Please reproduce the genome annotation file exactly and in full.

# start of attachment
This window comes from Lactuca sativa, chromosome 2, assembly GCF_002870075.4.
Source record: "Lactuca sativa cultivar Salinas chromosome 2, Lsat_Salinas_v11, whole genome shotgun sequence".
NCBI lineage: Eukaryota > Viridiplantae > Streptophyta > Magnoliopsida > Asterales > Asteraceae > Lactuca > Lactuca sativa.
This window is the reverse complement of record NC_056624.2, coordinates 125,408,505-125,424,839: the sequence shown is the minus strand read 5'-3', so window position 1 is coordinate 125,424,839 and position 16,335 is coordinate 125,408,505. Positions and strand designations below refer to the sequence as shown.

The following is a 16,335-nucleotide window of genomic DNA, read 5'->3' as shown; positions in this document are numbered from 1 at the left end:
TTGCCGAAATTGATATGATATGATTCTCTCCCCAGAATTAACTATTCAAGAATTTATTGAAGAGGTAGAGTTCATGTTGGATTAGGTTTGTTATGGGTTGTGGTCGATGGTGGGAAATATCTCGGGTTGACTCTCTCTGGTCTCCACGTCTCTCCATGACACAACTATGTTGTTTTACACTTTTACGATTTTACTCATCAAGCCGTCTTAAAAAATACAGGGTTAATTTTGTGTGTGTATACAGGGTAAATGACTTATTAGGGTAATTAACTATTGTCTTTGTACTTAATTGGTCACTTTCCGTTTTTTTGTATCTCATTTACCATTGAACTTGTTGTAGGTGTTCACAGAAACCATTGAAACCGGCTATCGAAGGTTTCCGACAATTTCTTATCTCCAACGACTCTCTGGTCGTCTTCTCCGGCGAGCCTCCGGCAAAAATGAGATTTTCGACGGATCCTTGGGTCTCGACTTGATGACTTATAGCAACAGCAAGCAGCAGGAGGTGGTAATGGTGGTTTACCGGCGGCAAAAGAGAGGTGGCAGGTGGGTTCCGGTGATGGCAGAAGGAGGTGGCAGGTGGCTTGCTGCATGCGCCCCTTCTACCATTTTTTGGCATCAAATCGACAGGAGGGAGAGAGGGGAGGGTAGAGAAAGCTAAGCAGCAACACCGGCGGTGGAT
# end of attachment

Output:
This window comes from Lactuca sativa, chromosome 2, assembly GCF_002870075.4.
Source record: "Lactuca sativa cultivar Salinas chromosome 2, Lsat_Salinas_v11, whole genome shotgun sequence".
NCBI lineage: Eukaryota > Viridiplantae > Streptophyta > Magnoliopsida > Asterales > Asteraceae > Lactuca > Lactuca sativa.
This window is the reverse complement of record NC_056624.2, coordinates 125,408,505-125,424,839: the sequence shown is the minus strand read 5'-3', so window position 1 is coordinate 125,424,839 and position 16,335 is coordinate 125,408,505. Positions and strand designations below refer to the sequence as shown.

The following is a 16,335-nucleotide window of genomic DNA, read 5'->3' as shown; positions in this document are numbered from 1 at the left end:
TTGCCGAAATTGATATGATATGATTCTCTCCCCAGAATTAACTATTCAAGAATTTATTGAAGAGGTAGAGTTCATGTTGGATTAGGTTTGTTATGGGTTGTGGTCGATGGTGGGAAATATCTCGGGTTGACTCTCTCTGGTCTCCACGTCTCTCCATGACACAACTATGTTGTTTTACACTTTTACGATTTTACTCATCAAGCCGTCTTAAAAAATACAGGGTTAATTTTGTGTGTGTATACAGGGTAAATGACTTATTAGGGTAATTAACTATTGTCTTTGTACTTAATTGGTCACTTTCCGTTTTTTTGTATCTCATTTACCATTGAACTTGTTGTAGGTGTTCACAGAAACCATTGAAACCGGCTATCGAAGGTTTCCGACAATTTCTTATCTCCAACGACTCTCTGGTCGTCTTCTCCGGCGAGCCTCCGGCAAAAATGAGATTTTCGACGGATCCTTGGGTCTCGACTTGATGACTTATAGCAACAGCAAGCAGCAGGAGGTGGTAATGGTGGTTTACCGGCGGCAAAAGAGAGGTGGCAGGTGGGTTCCGGTGATGGCAGAAGGAGGTGGCAGGTGGCTTGCTGCATGCGCCCCTTCTACCATTTTTTGGCATCAAATCGACAGGAGGGAGAGAGGGGAGGGTAGAGAAAGCTAAGCAGCAACACCGGCGGTGGAT